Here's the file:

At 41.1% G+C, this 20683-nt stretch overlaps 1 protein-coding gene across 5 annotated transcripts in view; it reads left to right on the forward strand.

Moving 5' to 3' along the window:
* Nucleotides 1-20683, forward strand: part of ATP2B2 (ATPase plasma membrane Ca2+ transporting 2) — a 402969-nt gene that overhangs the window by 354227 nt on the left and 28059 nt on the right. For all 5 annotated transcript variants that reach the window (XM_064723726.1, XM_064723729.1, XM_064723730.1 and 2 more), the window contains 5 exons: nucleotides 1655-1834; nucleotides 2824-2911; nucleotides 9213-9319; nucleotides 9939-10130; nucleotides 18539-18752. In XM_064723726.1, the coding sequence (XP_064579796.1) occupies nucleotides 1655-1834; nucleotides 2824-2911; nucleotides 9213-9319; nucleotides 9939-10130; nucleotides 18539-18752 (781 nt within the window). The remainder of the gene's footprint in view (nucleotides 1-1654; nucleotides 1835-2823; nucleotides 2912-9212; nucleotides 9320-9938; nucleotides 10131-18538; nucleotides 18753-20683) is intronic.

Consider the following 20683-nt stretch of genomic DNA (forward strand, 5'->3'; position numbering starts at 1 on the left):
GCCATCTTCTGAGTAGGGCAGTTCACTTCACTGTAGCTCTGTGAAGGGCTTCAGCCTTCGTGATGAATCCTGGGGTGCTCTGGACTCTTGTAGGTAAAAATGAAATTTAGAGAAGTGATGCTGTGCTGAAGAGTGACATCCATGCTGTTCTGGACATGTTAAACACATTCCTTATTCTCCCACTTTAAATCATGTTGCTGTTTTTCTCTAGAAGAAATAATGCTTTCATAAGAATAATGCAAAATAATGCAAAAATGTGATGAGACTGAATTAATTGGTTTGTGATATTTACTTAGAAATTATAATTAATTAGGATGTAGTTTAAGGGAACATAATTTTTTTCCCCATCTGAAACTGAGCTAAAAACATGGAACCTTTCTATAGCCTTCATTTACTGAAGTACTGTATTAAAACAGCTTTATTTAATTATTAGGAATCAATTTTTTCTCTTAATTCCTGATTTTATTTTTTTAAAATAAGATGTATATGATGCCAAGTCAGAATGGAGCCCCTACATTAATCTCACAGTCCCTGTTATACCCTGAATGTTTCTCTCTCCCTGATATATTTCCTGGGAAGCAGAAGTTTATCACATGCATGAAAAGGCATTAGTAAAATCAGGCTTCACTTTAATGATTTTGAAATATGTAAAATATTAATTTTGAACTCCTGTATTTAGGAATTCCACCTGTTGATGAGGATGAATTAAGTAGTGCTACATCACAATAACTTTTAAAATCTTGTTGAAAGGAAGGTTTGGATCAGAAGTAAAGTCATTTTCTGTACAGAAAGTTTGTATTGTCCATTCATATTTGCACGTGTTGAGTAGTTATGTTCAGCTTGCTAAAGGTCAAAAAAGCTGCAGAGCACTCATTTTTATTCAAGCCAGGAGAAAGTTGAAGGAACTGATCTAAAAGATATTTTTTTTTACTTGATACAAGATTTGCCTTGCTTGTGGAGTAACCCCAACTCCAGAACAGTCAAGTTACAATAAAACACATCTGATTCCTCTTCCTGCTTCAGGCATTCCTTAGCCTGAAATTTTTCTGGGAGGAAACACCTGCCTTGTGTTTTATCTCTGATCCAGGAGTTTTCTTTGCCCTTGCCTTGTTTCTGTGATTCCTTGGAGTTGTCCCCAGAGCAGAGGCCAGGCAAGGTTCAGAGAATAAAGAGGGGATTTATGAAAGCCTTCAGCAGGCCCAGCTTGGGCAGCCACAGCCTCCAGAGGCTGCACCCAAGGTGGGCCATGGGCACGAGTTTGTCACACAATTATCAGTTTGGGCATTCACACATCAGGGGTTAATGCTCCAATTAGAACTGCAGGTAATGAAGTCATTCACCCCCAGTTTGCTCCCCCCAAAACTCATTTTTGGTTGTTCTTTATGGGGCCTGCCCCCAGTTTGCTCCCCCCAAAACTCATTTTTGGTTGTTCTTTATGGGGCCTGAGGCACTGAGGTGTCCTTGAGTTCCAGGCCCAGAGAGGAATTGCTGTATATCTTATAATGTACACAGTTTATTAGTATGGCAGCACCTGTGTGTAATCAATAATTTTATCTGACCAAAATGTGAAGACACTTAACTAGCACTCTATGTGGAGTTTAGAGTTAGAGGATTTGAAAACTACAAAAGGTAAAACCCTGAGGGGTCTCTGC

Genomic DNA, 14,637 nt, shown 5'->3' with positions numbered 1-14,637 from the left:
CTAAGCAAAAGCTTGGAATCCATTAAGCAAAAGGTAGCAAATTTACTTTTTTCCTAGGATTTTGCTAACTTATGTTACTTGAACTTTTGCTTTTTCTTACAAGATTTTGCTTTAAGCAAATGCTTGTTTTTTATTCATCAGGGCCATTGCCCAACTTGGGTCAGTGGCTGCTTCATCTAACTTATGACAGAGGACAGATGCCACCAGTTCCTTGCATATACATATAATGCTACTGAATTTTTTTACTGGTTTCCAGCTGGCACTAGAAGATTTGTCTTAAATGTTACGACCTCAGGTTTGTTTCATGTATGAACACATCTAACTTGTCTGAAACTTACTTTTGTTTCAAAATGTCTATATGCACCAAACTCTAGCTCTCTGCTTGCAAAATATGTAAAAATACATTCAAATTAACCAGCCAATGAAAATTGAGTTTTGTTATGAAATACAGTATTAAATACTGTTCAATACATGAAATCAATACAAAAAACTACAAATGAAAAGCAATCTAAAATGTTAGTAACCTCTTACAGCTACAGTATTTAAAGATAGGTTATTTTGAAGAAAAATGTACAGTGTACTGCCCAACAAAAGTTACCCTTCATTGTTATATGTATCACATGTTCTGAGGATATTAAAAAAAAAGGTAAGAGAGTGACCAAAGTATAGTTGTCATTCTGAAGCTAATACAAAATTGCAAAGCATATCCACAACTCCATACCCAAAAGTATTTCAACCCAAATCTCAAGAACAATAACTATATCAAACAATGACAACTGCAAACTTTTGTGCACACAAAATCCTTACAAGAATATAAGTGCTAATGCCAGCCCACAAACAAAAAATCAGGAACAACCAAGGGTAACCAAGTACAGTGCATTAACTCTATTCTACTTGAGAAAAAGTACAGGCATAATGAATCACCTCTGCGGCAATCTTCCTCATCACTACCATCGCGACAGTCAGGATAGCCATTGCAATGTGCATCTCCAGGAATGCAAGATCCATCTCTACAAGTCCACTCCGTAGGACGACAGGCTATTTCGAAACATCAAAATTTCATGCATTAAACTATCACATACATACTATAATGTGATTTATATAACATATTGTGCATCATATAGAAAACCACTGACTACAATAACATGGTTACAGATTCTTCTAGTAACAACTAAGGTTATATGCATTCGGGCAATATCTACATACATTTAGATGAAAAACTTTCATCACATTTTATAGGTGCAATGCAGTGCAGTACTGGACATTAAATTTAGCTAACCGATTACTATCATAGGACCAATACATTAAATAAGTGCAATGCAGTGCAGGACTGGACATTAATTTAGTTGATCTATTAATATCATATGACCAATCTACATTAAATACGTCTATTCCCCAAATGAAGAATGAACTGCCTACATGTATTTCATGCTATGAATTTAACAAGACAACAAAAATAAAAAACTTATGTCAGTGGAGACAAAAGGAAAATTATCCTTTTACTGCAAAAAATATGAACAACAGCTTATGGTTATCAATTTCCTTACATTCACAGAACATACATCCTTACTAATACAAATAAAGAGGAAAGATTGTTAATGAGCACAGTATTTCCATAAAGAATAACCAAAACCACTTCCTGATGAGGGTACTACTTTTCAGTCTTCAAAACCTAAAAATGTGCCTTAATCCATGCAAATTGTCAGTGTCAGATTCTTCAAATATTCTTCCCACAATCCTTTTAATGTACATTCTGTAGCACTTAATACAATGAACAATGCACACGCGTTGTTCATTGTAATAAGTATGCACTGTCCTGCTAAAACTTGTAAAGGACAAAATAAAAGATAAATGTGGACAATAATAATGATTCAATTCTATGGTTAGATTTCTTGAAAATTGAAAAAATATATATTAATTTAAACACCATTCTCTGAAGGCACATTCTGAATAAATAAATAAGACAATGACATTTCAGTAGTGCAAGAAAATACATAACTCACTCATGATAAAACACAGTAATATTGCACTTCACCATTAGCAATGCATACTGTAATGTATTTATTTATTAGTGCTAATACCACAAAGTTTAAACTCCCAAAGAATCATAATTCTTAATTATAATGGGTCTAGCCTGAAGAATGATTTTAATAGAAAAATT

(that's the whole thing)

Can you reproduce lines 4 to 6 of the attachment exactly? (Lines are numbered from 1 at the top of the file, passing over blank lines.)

Consider the following 20683-nt stretch of genomic DNA (forward strand, 5'->3'; position numbering starts at 1 on the left):
GCCATCTTCTGAGTAGGGCAGTTCACTTCACTGTAGCTCTGTGAAGGGCTTCAGCCTTCGTGATGAATCCTGGGGTGCTCTGGACTCTTGTAGGTAAAAATGAAATTTAGAGAAGTGATGCTGTGCTGAAGAGTGACATCCATGCTGTTCTGGACATGTTAAACACATTCCTTATTCTCCCACTTTAAATCATGTTGCTGTTTTTCTCTAGAAGAAATAATGCTTTCATAAGAATAATGCAAAATAATGCAAAAATGTGATGAGACTGAATTAATTGGTTTGTGATATTTACTTAGAAATTATAATTAATTAGGATGTAGTTTAAGGGAACATAATTTTTTTCCCCATCTGAAACTGAGCTAAAAACATGGAACCTTTCTATAGCCTTCATTTACTGAAGTACTGTATTAAAACAGCTTTATTTAATTATTAGGAATCAATTTTTTCTCTTAATTCCTGATTTTATTTTTTTAAAATAAGATGTATATGATGCCAAGTCAGAATGGAGCCCCTACATTAATCTCACAGTCCCTGTTATACCCTGAATGTTTCTCTCTCCCTGATATATTTCCTGGGAAGCAGAAGTTTATCACATGCATGAAAAGGCATTAGTAAAATCAGGCTTCACTTTAATGATTTTGAAATATGTAAAATATTAATTTTGAACTCCTGTATTTAGGAATTCCACCTGTTGATGAGGATGAATTAAGTAGTGCTACATCACAATAACTTTTAAAATCTTGTTGAAAGGAAGGTTTGGATCAGAAGTAAAGTCATTTTCTGTACAGAAAGTTTGTATTGTCCATTCATATTTGCACGTGTTGAGTAGTTATGTTCAGCTTGCTAAAGGTCAAAAAAGCTGCAGAGCACTCATTTTTATTCAAGCCAGGAGAAAGTTGAAGGAACTGATCTAAAAGATATTTTTTTTTACTTGATACAAGATTTGCCTTGCTTGTGGAGTAACCCCAACTCCAGAACAGTCAAGTTACAATAAAACACATCTGATTCCTCTTCCTGCTTCAGGCATTCCTTAGCCTGAAATTTTTCTGGGAGGAAACACCTGCCTTGTGTTTTATCTCTGATCCAGGAGTTTTCTTTGCCCTTGCCTTGTTTCTGTGATTCCTTGGAGTTGTCCCCAGAGCAGAGGCCAGGCAAGGTTCAGAGAATAAAGAGGGGATTTATGAAAGCCTTCAGCAGGCCCAGCTTGGGCAGCCACAGCCTCCAGAGGCTGCACCCAAGGTGGGCCATGGGCACGAGTTTGTCACACAATTATCAGTTTGGGCATTCACACATCAGGGGTTAATGCTCCAATTAGAACTGCAGGTAATGAAGTCATTCACCCCCAGTTTGCTCCCCCCAAAACTCATTTTTGGTTGTTCTTTATGGGGCCTGCCCCCAGTTTGCTCCCCCCAAAACTCATTTTTGGTTGTTCTTTATGGGGCCTGAGGCACTGAGGTGTCCTTGAGTTCCAGGCCCAGAGAGGAATTGCTGTATATCTTATAATGTACACAGTTTATTAGTATGGCAGCACCTGTGTGTAATCAATAATTTTATCTGACCAAAATGTGAAGACACTTAACTAGCACTCTATGTGGAGTTTAGAGTTAGAGGATTTGAAAACTACAAAAGGTAAAACCCTGAGGGGTCTCTGC

Genomic DNA, 14,637 nt, shown 5'->3' with positions numbered 1-14,637 from the left: